While treating him did you think: 'Maybe this is one of the terrorists that raped women?' or 'maybe he murdered children?'
"Throughout the treatment, there is a complete disconnection from the situation. I absolutely think about it, but only after I've concluded the treatment and exited the room, particularly when I'm driving home."

What was the medical team's response to your treatment of him?
"There were mixed emotions. While most of the team unanimously agreed on the necessity of treating him, a portion found a flaw in this absolute commitment. The moral dilemmas and challenges pushed us to the edge of the fine line between ethics and emotions. All these comments are entirely understandable, as long as the ultimate decision is to provide treatment."

What do you say to the doctors who declare their refusal to provide care to terrorists?
"This is an incredibly dangerous route we must avoid. Despite their malevolence, without a commitment to care for everyone, individuals might decide whom to treat based on personal judgment. This establishes a dangerous precedent – one we must firmly avoid."

"If I don’t provide him with medical care, I am no different form the people of Hamas"

The chief nurse at the same hospital, who tended to the terrorist, acknowledges the complexity of the situation.
"Last Thursday, at 6 a.m., I received information that a terrorist, previously hospitalized in another facility, was on his way to our emergency room," she recalls. "I felt terrible about it. I was extremely stressed because I didn't know how the team would respond. While we have treated terrorists before, given the enormity of this disaster, I knew it wouldn't be straightforward this time. I approached each nurse individually, asking who was willing to care for him. Two nurses sat down, clearly distressed, and began to cry. I realized there was no option but for me to handle it personally. My deputy agreed to assist. Later, another nurse, whose husband is a police officer, volunteered to help despite the immense challenge. The three of us shared the responsibility."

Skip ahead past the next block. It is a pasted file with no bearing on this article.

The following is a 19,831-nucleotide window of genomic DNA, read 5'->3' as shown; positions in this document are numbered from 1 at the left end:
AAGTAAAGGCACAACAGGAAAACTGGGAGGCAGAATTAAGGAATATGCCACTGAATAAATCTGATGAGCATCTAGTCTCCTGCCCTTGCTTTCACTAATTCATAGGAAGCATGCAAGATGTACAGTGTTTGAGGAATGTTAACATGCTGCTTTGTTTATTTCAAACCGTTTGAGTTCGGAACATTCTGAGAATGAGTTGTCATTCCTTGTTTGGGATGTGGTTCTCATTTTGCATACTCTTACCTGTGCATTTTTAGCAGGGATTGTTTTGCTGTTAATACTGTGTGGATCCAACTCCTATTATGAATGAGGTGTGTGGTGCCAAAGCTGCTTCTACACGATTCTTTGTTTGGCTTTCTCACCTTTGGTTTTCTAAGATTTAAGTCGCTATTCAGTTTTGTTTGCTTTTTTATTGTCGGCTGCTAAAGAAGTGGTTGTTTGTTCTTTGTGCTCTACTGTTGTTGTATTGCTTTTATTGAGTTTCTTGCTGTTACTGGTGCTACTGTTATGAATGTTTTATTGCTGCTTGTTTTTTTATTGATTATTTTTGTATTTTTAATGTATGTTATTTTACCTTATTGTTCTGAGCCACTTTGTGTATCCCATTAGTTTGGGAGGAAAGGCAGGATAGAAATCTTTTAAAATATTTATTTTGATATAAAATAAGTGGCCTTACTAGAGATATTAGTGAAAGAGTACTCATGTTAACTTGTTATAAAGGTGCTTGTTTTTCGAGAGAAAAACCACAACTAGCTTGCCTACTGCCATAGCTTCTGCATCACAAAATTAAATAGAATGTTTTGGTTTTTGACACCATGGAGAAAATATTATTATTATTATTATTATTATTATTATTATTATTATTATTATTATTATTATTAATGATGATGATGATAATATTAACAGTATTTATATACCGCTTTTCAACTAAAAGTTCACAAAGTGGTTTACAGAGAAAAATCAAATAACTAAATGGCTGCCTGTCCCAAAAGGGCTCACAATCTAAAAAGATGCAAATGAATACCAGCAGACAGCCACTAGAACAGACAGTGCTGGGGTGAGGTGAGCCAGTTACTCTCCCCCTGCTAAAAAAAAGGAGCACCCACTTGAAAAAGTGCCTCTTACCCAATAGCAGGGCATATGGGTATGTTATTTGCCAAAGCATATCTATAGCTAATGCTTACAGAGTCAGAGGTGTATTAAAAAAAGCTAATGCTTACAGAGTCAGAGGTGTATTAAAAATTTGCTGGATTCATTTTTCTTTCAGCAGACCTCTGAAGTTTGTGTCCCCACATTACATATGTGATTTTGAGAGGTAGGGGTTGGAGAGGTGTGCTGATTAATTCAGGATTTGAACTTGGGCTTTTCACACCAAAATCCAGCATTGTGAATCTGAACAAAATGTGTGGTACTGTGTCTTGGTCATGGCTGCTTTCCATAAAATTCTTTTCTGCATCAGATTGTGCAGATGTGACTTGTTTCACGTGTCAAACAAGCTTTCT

What did the treatment involve?
"It involved routine medical procedures: administering and altering infusions, monitoring vital signs. In his situation, there was an additional need to change diapers."

And how did it make you feel? What were your thoughts like?
"This is undeniably one of the most challenging tasks I've ever faced as a nurse. What provided me with solace was the knowledge that, once he recovers, he will be thoroughly investigated and, therefore, would contribute to our nation's safety. I reminded myself that refusing to care for him would make me no different from Hamas terrorists. I, unlike them, retain my humanity. Throughout his treatment, various disturbing thoughts like 'Why did he do this?' would surface, but whenever thoughts about 'What exactly did he do?' arose, I pushed them aside; otherwise, I wouldn't have been able to continue. I eagerly awaited the end of his treatment and his transfer to the Israel Prison Center, and when it finally happened, I breathed a sigh of relief."
The commenter agrees to the privacy policy of Ynet News and agrees not to submit comments that violate the terms of use, including incitement, libel and expressions that exceed the accepted norms of freedom of speech.